Media Choice for Promotional Success

Topics: Behavior

There are many different forms of media choices starting from television, online e.g. YouTube going viral, social media such as Twitter and Facebook. You will need a target audience, target market such as what is the age market you are aiming for where are you going to advertise for example if you are aiming for the senior market you could probably advertising during coronation street. Where as if it was teenage market the best marketing place for that would be social media such as Facebook and Twitter.

In this assignment I am going to look at one promotional campaign for the Tween market:

The tweens have a big influence on their parents spending. They have pester power which means that they force their parents to buy things they want. 25 million kids, between the ages of 8 and14, form the most powerful consumer group since the baby boom. Twenty million strong nationwide, tweens and kids ages 8 to 14 now flex $43 billion worth of annual spending power.

The young consumers receive an average weekly allowance of $12 each, up from only $5 in 2009. The tweens preferred media are marketing in school, viral marketing through TV, product placement, DVDs, video games and IPod.

Successful Promotional Campaigns

Calculations vary according to the assorted ways tweens are defined (some say they’re 9 to 12, others 10 to 12), but one estimate has kids aged 8 to 12 spending $30 billion of their own money annually and influencing another $150 billion of their parents’ spending. It’s little wonder that marketers are paying so much attention to them, devoting an estimated $17 billion a year.

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This all-new 2013 edition of Tween Sensibility, Spending and Influence is your guide to the complex, lucrative tween market. This comprehensive report:

1. Provides critical insight into tween lifestyles so you can develop advertising and marketing campaigns that take advantage of their media habits, play patterns, back-to-school shopping, and more.

2. Demonstrates strategies for targeting your marketing to both child and parent.

3. Delivers the data you need about tweens’ social media use, video viewing habits, and apps preferences.

4. Guides you to who tweens influence – and who influences tweens.

Tweens are 21 million strong, spend an estimated $30 billion annually, and influence $150 billion of their parents’ spending. One-click shopping is the standard in their lives. Google answers their questions, homework and otherwise. And the iPhone has been in existence for at least half of their lives. Tween Sensibility, Spending And Influence reveals:

1. How much spending money tweens have and how and where they spend it

2. When to address tweens as children and when to communicate with them in a more adult-like fashion

3. What tweens do with their time, online and off?

I have decided to Disneyland as a service for the tween market;


Disney Channel, the leader in television for kids and families, launches a branding campaign highlighting the network’s original programming. Targeted to U.S. “tweens,” a key demographic made up of kids ages nine to fourteen, the $10 million-plus campaign launches at the end of August, and will initially be supported through two 30-second television spots.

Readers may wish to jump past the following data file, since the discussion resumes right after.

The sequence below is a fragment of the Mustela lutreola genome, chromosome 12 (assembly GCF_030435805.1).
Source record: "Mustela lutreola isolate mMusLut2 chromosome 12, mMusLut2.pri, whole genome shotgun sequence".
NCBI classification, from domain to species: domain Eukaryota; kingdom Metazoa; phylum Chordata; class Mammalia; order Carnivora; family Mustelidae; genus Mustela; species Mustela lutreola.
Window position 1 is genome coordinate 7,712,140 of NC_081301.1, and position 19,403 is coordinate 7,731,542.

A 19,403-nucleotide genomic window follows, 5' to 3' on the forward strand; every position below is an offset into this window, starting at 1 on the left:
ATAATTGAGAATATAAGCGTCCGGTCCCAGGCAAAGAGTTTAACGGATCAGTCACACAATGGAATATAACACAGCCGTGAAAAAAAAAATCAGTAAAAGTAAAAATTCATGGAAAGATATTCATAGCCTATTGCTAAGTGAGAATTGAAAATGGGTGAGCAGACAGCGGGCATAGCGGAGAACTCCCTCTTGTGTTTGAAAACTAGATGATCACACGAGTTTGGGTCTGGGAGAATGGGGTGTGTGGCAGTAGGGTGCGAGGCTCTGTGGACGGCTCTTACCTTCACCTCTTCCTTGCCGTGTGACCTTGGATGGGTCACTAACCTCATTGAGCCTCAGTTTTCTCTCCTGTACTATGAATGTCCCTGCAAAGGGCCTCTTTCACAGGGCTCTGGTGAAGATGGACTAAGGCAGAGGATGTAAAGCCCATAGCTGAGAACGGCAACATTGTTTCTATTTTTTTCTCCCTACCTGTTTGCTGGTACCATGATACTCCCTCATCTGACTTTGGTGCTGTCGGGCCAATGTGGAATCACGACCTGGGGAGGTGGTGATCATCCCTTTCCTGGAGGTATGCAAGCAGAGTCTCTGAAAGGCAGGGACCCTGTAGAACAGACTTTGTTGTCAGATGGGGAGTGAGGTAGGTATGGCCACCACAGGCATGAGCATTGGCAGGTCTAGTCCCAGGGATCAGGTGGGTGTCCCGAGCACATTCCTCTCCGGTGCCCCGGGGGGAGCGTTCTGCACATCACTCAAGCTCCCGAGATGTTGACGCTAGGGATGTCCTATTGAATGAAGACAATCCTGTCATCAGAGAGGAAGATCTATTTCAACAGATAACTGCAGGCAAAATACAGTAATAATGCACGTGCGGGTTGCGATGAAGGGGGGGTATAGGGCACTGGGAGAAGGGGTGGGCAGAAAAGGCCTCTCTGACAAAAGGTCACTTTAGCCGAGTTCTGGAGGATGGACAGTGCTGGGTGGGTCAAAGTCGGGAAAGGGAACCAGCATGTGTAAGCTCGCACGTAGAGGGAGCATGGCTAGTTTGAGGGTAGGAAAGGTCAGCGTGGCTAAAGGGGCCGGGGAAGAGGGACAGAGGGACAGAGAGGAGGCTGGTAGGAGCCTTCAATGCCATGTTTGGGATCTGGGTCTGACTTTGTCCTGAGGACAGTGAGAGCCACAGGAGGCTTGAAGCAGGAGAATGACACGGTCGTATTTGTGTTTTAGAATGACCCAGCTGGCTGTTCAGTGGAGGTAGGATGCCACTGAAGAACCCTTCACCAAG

This campaign is designed to inform kids that Disney Channel is a destination for tween-oriented original programming. We want the take-away for tweens to be that Disney Channel is the place to go for unexpected original entertainment,” said Eleo Hensleigh, executive vice president, marketing, Disney/ABC Cable Networks.

Kids 9-14 will appreciate the humor of the spots, each with an unexpected “twist.” In the first spot, “Gotta Go,” a 14 year-old boy urgently runs home just in time…to watch Disney Channel. In the second spot, “Scare,” three kids escape the horror of their house and run next door just in time…to find a TV that’s working so they can keep watching Disney Channel. The spots will run on a variety of broadcast and cable networks.

Teenagers are more worried how they look and how much money they have. They would use social media such as Facebook and Twitter. They would attract teenagers by social media. Disney would use different media such as TV or Internet and Viral marketing because they know that the tweens will watch TV some point of the day. They would use product placement so that when tweens watch a programme or a film there will be product placement in it. They will also market in school so that the tweens are more aware of their products.

Disney theme parks, including the water parks, are fun for family members of all ages, and many of the rides and attractions appeal to teenage tastes. Older teens can explore Disney’s parks on their own, especially if the family is staying at an on-site hotel. At Walt Disney World in Orlando, they can move between multiple theme parks with a Park Hopper ticket and use Disney’s free internal transportation system to meet up with the rest of the family at a park or restaurant or head back to the hotel.

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Media Choice for Promotional Success. (2019, Dec 05). Retrieved from

Media Choice for Promotional Success
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